By: Nathan D.
Editor’s note: This piece was created during the 2022 session of History Lab, a summer intensive for high school students interested in local history and storytelling. Over the course of two weeks, participants explore creative ways to interpret and share history, conduct research, and produce a work of historical interpretation in a digital medium on a topic of their choosing.
Growing up in the Central District
After Pearl Harbor
At that time, Kurose was in her senior year at Garfield High School, and the next day she remembers a teacher saying to her, “Your people bombed Pearl Harbor.” As those words hit her, she suddenly became very aware of her “Japaneseness,” “not in a real positive way, but kind of a scary way,” she remembered. She no longer felt like an equal American anymore. 
Months later, on February 19th. 1942. President Roosevelt wrote Executive Order 9066 which authorized the exclusion of “any and all persons” from living in established “military zones”. This resulted in the forced removal of Japanese immigrants and Japanese American cities from their homes along the West Coast to incarceration centers monitored by the military. 
Aki’s entire family was first moved to the Puyallup Assembly Center (located on the Puyallup Fairgrounds, and called “Camp Harmony” by army officials), along with other Japanese Americans ranging from Western Washington to Alaska. The barracks and shower stalls at the detention facility were mostly communal. Aki, who was raised to be very modest and private, recalled this being “devastating”.  The temporary structures were poorly constructed; some were converted animal stalls, and they had no insulation. Aki also remembered, “they gave us army cots and then they gave us these bags and we were to stuff them [with hay] for mattresses…But my sister, Suma, was very asthmatic, so that was terrible. She could not survive with the straw mattresses, you know. And so she spent a lot of time in the hospital in camp, because of her asthma. And [the] medical care was not that adequate either.” 
After a few months at Puyallup, her family was transferred to the “Minidoka Relocation Center,” in Idaho. The detention center wasn’t finished when incarcerees first arrived, but at least it seemed more stable than the barracks in Puyallup, Aki remembered. “This time they gave us army mattresses, so we didn't have to stuff mattresses when we went there. And there were still the steel army cots and we had to arrange the six beds so that there'd be space enough for us to move around. And then there was the mess hall, which was more permanent-looking than what we had in Puyallup. And so, we said, "Well, I guess this is where we're going to stay for awhile."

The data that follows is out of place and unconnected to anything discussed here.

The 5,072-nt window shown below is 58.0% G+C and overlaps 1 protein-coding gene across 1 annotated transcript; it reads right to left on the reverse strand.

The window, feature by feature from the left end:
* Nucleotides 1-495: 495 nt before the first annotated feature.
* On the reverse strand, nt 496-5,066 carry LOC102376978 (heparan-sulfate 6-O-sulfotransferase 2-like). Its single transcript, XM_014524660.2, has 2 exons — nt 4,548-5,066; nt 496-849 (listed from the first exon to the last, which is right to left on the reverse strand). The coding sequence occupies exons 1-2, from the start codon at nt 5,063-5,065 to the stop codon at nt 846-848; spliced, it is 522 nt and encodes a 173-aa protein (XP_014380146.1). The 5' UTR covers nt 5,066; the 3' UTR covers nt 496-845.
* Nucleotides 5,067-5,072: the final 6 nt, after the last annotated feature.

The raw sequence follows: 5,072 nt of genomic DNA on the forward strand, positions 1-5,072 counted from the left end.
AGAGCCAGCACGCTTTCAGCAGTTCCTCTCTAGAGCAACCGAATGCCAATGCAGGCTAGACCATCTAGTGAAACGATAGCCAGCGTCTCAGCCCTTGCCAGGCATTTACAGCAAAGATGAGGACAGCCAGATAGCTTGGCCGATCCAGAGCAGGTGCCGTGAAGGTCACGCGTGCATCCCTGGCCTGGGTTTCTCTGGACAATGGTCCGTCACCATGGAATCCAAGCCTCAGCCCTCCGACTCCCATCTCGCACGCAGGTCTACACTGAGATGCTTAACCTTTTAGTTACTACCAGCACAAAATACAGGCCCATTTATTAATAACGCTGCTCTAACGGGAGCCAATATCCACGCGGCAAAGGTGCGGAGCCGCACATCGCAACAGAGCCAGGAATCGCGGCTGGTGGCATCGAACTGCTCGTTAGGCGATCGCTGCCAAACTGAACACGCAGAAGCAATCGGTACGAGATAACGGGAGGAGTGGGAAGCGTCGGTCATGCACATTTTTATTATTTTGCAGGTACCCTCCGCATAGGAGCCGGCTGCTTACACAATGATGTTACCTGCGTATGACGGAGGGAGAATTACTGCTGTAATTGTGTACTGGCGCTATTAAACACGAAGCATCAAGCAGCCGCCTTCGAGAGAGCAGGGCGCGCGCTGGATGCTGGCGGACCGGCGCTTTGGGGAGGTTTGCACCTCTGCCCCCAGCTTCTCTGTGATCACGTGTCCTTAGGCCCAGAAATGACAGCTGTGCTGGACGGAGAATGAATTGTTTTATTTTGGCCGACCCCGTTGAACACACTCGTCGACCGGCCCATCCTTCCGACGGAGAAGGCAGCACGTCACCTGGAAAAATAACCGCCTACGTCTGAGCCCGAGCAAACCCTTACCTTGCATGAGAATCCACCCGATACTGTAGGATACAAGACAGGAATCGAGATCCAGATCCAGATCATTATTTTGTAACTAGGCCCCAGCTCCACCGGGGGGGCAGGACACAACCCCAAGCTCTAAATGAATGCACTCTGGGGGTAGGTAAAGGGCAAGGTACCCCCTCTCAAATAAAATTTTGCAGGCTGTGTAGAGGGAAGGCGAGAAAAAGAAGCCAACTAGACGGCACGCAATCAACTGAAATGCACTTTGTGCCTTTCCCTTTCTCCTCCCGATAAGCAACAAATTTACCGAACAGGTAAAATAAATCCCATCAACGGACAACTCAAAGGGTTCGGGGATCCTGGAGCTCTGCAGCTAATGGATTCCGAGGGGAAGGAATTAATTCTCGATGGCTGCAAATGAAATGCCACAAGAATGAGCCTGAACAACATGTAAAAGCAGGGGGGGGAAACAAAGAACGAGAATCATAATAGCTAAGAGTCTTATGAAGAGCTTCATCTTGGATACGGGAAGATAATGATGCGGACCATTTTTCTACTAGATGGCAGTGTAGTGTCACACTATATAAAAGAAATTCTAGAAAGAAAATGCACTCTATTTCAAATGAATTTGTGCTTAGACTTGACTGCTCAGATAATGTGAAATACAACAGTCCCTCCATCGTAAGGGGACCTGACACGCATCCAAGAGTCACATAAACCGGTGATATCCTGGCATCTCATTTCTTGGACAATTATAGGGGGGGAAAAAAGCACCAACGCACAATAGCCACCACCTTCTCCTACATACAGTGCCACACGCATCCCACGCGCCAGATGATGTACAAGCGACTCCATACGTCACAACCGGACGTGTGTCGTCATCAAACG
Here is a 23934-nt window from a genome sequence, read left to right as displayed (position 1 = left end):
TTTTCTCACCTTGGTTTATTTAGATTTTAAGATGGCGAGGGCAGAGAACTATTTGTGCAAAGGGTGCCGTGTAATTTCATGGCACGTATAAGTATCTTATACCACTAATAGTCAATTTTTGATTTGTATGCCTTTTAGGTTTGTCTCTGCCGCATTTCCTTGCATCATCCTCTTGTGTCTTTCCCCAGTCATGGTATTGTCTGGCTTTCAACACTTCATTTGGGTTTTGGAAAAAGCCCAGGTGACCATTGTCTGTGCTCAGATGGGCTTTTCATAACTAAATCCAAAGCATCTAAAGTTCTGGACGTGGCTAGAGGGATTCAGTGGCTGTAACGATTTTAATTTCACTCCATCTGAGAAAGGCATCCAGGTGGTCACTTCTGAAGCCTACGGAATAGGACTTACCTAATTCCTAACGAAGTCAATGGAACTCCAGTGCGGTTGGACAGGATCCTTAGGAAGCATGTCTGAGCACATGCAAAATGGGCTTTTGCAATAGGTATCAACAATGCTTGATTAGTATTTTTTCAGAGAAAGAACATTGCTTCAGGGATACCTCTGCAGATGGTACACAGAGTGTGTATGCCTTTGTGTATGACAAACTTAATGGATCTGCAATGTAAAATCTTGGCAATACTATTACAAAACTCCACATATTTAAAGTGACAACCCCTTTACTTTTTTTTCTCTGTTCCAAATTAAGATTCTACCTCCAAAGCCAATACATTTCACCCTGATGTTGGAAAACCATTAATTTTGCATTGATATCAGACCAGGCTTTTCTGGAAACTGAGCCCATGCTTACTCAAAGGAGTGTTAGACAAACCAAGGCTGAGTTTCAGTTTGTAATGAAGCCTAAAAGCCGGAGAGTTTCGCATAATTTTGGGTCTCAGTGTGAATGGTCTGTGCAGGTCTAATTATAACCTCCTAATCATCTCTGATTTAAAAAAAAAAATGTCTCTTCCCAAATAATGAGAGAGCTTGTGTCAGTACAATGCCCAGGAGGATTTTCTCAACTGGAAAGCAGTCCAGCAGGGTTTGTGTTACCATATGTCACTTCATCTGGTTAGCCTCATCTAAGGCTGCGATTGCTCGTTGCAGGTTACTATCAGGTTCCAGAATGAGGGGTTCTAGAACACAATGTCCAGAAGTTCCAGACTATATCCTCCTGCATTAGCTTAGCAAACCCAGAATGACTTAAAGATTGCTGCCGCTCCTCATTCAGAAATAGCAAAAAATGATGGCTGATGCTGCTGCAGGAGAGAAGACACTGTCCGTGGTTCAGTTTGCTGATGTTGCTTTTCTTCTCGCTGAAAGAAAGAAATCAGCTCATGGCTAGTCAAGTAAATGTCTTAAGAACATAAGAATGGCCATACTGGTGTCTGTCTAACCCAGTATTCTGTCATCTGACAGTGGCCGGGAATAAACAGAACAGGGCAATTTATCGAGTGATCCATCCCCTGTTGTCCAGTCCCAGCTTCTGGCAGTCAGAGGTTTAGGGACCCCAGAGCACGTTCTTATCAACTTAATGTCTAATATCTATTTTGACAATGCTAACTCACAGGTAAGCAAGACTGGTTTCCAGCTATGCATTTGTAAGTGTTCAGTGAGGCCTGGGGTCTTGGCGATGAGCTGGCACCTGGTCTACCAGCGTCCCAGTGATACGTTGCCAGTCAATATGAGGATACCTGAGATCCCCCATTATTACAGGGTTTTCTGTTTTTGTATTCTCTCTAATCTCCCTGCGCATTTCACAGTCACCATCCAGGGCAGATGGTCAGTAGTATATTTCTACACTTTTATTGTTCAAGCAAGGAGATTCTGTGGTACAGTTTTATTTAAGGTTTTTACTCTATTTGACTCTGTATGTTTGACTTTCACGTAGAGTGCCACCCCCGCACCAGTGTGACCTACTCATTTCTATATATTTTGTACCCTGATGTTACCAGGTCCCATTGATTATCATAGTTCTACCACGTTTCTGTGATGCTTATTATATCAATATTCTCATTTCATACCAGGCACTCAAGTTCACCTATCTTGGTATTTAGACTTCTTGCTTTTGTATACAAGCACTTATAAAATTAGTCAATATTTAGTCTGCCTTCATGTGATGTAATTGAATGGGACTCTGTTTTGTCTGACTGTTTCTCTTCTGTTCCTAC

Over 13,000 inmates were incarcerated at Minidoka, most originally from urban areas like Seattle and Portland. Many inmates tried to make the best of their situation. The only positive aspect of life at Minidoka, Aki remembered, was “the togetherness and the community spirit”. There was limited self-governance through an elected camp council, and inmate-led religious services, recreation activities, and a co-op.  “We had community singing. And just, then later on they did community dances in the mess hall, you know. And so, that we felt the bonding and the togetherness. And I thought that was good and people were helping each other, and friendly.”  Eventually schools were set up in the detention center, and Aki was able to get her high school diploma while incarcerated, though she said it was uneventful. 
A lifelong friendship
One of the people that was important to Aki Kurose’s life was Floyd Schmoe, a naturalist and Quaker activist who protested the incarceration of Japanese Americans both during and after the war.
Aki recalled of Floyd, “He was a professor at the University of Washington, a forestry professor. And he housed many Japanese students that came from Yakima, Wapato, whatever. The family always took in students. And I started attending Friends Center -- Friends meeting, which is church. And he just kind of adopted me, and said, "Hey, you're going to be our daughter." And so I'd go in and out of his house all the time. And his wife was very, very nice, and I got to know the whole family.” Aki even lived with the family of Ruth, Floyd’s wife, in Kansas when she went to Friends University for her freshman year of college. 
They worked together and remained lifelong friends. “He is just the most uncanny person I've ever known,” Aki once said. “He's very bright, very giving; he's just a very nice person. And I think I feel real honored to be his friend.” Floyd was even with Aki the night she died. At that moment he recalled “All I remember saying, over and over again, "We love you, we love you." 
Life after the war
After graduating college in 1948, Aki got married and got involved in peace activism through her work with the AFSC. “I realized what war can do and the injustices that occur [because of] war. There is no justice when war takes place. And my folks emphasized the fact that [our] incarceration was due to war, this was an injustice due to war. And that we should always make sure that there is no more war, and we should work for peace.”